RELATED: 8 Steps to Complete Scent Control

6 – Acorn-er Them

During the early hunting months, acorns are sure to be everywhere in much of the U.S., and deer LOVE acorns. Use this to your advantage! Scout for trees that are plentiful with acorns and strong in musk. Carefully set yourself up around these areas to try to catch your buck while he’s feeding. Ideally, you want to pick out some of the most fruitful acorn producing trees before the early season, when you’re still setting up. Position your cameras around fruitful acorn trees to see what’s moving during daylight.

Hunter with a handful of acornsScouting for acorns is an excellent way to determine where you should hunt.

7 – Consider Wind Direction

This is just another way of minimizing your own presence when hunting, and its good advice for any time you’re in the woods. Basically, you’re going to want to know where the wind is blowing. You’ll want the wind in your face as much as possible, but the right crosswind can work as well, as long as you understand where it’s blowing your scent. When in doubt, always work towards the source of wind.

8 – Look for Rub Lines

Rub lines are visible indicators on trees that bucks use to communicate.  There are many hidden signs within a rub that a deer hunter can use to their advantage.  Direction of travel, time of day, and the size of a buck are just a few.  Read Finding and Analyzing Rub Lines to learn how to scout and hunt rubs.

9 – Hunt Inside Field Edges

Many novice hunters make the mistake of hunting deer over agricultural fields. Sure, you can see a lot of deer, but it’s often tough to get them in bow range unless it’s a smaller field or cove.  Hunt the field edges during observation sits and move in when you know exactly where they are entering or exiting the field.  Dipping into the woods a bit will give you a better chance at spotting that big buck moving during daylight.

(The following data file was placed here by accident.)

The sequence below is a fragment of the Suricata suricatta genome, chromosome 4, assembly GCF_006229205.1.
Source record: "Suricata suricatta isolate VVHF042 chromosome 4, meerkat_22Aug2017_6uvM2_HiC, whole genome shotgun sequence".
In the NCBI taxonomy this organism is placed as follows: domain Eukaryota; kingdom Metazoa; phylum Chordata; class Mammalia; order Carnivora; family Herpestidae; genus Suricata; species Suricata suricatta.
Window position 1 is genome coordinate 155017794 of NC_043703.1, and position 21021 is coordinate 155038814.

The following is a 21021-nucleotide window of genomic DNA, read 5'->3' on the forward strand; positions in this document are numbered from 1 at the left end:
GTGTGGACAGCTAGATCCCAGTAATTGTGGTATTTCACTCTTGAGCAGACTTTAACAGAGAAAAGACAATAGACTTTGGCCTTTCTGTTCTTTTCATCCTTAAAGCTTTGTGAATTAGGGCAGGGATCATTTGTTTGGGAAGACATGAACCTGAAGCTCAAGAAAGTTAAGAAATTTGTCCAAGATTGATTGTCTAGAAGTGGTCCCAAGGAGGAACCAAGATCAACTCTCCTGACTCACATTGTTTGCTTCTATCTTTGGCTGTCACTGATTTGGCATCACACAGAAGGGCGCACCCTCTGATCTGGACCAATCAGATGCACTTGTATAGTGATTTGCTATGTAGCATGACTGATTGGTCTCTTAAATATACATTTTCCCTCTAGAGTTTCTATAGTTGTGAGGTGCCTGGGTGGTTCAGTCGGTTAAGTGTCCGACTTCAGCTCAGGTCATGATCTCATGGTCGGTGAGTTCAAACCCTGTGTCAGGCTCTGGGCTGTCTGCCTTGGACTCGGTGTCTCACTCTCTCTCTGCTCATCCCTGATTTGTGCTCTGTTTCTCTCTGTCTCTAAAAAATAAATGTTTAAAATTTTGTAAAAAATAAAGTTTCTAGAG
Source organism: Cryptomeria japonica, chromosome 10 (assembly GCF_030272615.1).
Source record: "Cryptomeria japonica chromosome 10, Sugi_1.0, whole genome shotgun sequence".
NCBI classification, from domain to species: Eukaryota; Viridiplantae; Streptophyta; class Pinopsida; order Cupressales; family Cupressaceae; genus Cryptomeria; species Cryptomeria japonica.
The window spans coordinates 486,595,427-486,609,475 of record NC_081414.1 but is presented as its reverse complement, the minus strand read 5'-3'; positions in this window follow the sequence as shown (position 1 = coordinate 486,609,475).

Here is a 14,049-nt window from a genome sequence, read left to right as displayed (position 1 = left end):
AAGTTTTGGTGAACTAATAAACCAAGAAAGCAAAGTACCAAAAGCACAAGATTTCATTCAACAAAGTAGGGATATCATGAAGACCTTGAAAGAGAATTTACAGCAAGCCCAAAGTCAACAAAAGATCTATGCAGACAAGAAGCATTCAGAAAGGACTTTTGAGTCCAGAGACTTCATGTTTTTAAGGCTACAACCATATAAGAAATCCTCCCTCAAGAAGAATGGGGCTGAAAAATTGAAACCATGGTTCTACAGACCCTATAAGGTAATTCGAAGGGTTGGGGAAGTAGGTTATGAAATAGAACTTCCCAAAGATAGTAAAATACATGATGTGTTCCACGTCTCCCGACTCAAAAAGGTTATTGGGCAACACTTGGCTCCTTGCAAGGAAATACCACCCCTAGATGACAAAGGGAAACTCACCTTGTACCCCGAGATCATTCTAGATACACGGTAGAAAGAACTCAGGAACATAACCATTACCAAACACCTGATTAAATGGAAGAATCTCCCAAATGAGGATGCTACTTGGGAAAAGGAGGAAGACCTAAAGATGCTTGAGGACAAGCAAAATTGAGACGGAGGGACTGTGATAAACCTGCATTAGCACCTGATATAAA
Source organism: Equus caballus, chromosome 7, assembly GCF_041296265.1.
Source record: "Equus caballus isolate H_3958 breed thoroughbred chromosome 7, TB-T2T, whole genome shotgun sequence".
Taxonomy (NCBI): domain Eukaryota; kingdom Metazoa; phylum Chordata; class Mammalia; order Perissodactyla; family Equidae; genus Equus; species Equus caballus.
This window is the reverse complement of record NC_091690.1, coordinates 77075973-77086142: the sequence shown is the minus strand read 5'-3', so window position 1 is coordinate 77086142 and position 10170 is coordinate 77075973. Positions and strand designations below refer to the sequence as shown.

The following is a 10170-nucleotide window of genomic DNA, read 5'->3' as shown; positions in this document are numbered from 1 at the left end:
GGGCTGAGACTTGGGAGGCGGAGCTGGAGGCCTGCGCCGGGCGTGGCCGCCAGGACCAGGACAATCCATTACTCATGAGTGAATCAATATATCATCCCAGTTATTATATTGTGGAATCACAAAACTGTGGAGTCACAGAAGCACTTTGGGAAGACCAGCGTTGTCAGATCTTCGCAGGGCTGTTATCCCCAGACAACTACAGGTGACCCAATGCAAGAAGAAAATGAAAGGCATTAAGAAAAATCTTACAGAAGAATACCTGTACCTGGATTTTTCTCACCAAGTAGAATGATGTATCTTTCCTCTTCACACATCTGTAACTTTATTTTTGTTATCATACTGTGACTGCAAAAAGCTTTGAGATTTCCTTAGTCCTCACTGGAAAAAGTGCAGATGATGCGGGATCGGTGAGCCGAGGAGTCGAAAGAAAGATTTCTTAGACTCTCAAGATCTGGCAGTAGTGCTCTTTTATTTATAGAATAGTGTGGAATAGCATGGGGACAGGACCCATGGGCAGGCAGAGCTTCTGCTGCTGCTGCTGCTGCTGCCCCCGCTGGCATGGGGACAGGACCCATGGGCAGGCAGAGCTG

RELATED: Mapping Whitetails – Hunting The Inside Corners

10 – Food Plotting

Sweeten your odds even further by planting a few food plots of your own. Planting kill plots between bedding and a destination food source (ag field) is a good way to draw bucks in close during daylight hours.  Deer will likely stage up in these spots before making their way to larger fields as the sun sinks below the horizon.

RELATED: What to Plant in Small Food Plots

Final Thoughts

And there you have our 10 essential early season deer hunting tips! Just keep in mind how deer act during this time of the season, and try to plan your movements and actions accordingly. Keep these things in mind, and you’ll be able to take on the early season months with ease.

Written by: Harold Weaver

A seasoned freelance writer who loves sharing his hunting experiences. Harold is always looking for new opportunities to spread his passion for the hunt.